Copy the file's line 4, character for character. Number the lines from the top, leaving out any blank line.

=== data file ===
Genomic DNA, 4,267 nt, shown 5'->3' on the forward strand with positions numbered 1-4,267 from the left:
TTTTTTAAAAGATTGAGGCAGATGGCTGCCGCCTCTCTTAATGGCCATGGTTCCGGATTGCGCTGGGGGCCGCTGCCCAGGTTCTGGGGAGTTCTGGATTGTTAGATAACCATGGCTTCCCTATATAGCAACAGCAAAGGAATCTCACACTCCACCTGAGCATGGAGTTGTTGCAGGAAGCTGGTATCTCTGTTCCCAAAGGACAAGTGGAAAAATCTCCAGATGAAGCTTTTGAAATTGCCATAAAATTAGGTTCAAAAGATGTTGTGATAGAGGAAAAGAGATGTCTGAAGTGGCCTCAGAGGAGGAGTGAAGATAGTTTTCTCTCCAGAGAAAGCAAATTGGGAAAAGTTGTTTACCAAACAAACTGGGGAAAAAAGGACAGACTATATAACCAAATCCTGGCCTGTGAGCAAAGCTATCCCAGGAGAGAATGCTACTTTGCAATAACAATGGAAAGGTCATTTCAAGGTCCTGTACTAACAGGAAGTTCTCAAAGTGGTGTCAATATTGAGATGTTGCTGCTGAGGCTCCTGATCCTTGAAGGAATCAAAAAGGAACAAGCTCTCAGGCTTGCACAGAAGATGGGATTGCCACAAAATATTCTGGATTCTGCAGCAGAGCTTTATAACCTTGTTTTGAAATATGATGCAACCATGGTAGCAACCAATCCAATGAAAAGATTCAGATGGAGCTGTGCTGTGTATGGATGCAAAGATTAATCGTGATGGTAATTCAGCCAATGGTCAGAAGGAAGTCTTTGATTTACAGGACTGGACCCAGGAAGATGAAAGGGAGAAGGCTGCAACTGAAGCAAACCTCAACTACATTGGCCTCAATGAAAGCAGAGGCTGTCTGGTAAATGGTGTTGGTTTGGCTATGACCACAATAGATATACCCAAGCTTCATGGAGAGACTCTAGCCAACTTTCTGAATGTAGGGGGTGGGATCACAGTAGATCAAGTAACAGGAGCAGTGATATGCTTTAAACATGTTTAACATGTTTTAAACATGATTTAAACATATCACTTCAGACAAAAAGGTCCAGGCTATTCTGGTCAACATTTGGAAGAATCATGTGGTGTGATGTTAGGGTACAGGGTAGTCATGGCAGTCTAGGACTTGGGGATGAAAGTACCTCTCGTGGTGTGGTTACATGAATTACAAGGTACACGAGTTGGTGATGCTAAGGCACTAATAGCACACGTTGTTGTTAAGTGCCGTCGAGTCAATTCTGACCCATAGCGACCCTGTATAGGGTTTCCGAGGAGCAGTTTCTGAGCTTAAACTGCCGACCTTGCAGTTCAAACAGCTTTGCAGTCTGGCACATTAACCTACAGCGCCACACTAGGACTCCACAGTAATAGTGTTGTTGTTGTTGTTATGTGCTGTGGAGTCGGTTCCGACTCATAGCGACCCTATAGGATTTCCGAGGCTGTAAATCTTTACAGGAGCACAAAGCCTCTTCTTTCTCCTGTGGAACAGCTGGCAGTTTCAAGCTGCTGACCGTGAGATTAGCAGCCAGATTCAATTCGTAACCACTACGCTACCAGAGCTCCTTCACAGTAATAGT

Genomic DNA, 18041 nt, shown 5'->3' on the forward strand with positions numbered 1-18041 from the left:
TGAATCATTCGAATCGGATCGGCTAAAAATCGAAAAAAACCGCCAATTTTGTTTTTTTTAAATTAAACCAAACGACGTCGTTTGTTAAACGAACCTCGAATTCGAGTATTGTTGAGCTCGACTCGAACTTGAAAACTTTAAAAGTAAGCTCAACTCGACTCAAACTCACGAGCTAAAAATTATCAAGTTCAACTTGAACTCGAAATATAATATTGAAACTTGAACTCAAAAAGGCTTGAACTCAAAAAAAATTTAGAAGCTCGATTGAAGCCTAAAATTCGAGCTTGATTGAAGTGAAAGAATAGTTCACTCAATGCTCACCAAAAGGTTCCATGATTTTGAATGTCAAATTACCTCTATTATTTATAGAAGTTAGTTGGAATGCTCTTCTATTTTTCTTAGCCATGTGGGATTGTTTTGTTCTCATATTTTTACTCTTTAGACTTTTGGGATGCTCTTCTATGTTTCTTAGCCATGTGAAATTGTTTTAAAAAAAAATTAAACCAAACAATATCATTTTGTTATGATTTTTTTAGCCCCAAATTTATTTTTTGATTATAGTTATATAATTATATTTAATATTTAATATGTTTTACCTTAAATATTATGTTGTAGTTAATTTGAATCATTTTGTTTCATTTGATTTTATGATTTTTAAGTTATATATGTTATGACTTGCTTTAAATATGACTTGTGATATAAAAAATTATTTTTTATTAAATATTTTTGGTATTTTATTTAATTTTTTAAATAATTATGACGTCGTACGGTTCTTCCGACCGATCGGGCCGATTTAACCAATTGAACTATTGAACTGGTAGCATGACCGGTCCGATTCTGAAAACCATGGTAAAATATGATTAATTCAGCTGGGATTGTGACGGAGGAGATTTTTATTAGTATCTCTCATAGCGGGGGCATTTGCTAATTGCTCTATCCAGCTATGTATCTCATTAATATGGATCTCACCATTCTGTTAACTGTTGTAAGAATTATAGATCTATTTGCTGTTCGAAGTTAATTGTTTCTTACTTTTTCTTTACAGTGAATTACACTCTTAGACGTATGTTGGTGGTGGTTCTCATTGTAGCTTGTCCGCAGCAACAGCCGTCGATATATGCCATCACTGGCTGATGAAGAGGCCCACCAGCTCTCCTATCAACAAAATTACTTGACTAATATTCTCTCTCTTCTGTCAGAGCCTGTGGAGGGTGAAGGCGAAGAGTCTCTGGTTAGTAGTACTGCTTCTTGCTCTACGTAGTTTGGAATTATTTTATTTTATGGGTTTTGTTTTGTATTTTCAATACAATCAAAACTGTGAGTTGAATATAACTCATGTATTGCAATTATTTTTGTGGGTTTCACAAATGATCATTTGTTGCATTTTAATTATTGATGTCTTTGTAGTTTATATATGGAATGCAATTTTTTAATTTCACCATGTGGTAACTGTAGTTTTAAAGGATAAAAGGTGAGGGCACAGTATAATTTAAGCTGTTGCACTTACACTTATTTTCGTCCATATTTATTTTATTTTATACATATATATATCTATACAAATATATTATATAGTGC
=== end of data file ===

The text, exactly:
TGAATCATTCGAATCGGATCGGCTAAAAATCGAAAAAAACCGCCAATTTTGTTTTTTTTAAATTAAACCAAACGACGTCGTTTGTTAAACGAACCTCGAATTCGAGTATTGTTGAGCTCGACTCGAACTTGAAAACTTTAAAAGTAAGCTCAACTCGACTCAAACTCACGAGCTAAAAATTATCAAGTTCAACTTGAACTCGAAATATAATATTGAAACTTGAACTCAAAAAGGCTTGAACTCAAAAAAAATTTAGAAGCTCGATTGAAGCCTAAAATTCGAGCTTGATTGAAGTGAAAGAATAGTTCACTCAATGCTCACCAAAAGGTTCCATGATTTTGAATGTCAAATTACCTCTATTATTTATAGAAGTTAGTTGGAATGCTCTTCTATTTTTCTTAGCCATGTGGGATTGTTTTGTTCTCATATTTTTACTCTTTAGACTTTTGGGATGCTCTTCTATGTTTCTTAGCCATGTGAAATTGTTTTAAAAAAAAATTAAACCAAACAATATCATTTTGTTATGATTTTTTTAGCCCCAAATTTATTTTTTGATTATAGTTATATAATTATATTTAATATTTAATATGTTTTACCTTAAATATTATGTTGTAGTTAATTTGAATCATTTTGTTTCATTTGATTTTATGATTTTTAAGTTATATATGTTATGACTTGCTTTAAATATGACTTGTGATATAAAAAATTATTTTTTATTAAATATTTTTGGTATTTTATTTAATTTTTTAAATAATTATGACGTCGTACGGTTCTTCCGACCGATCGGGCCGATTTAACCAATTGAACTATTGAACTGGTAGCATGACCGGTCCGATTCTGAAAACCATGGTAAAATATGATTAATTCAGCTGGGATTGTGACGGAGGAGATTTTTATTAGTATCTCTCATAGCGGGGGCATTTGCTAATTGCTCTATCCAGCTATGTATCTCATTAATATGGATCTCACCATTCTGTTAACTGTTGTAAGAATTATAGATCTATTTGCTGTTCGAAGTTAATTGTTTCTTACTTTTTCTTTACAGTGAATTACACTCTTAGACGTATGTTGGTGGTGGTTCTCATTGTAGCTTGTCCGCAGCAACAGCCGTCGATATATGCCATCACTGGCTGATGAAGAGGCCCACCAGCTCTCCTATCAACAAAATTACTTGACTAATATTCTCTCTCTTCTGTCAGAGCCTGTGGAGGGTGAAGGCGAAGAGTCTCTGGTTAGTAGTACTGCTTCTTGCTCTACGTAGTTTGGAATTATTTTATTTTATGGGTTTTGTTTTGTATTTTCAATACAATCAAAACTGTGAGTTGAATATAACTCATGTATTGCAATTATTTTTGTGGGTTTCACAAATGATCATTTGTTGCATTTTAATTATTGATGTCTTTGTAGTTTATATATGGAATGCAATTTTTTAATTTCACCATGTGGTAACTGTAGTTTTAAAGGATAAAAGGTGAGGGCACAGTATAATTTAAGCTGTTGCACTTACACTTATTTTCGTCCATATTTATTTTATTTTATACATATATATATCTATACAAATATATTATATAGTGC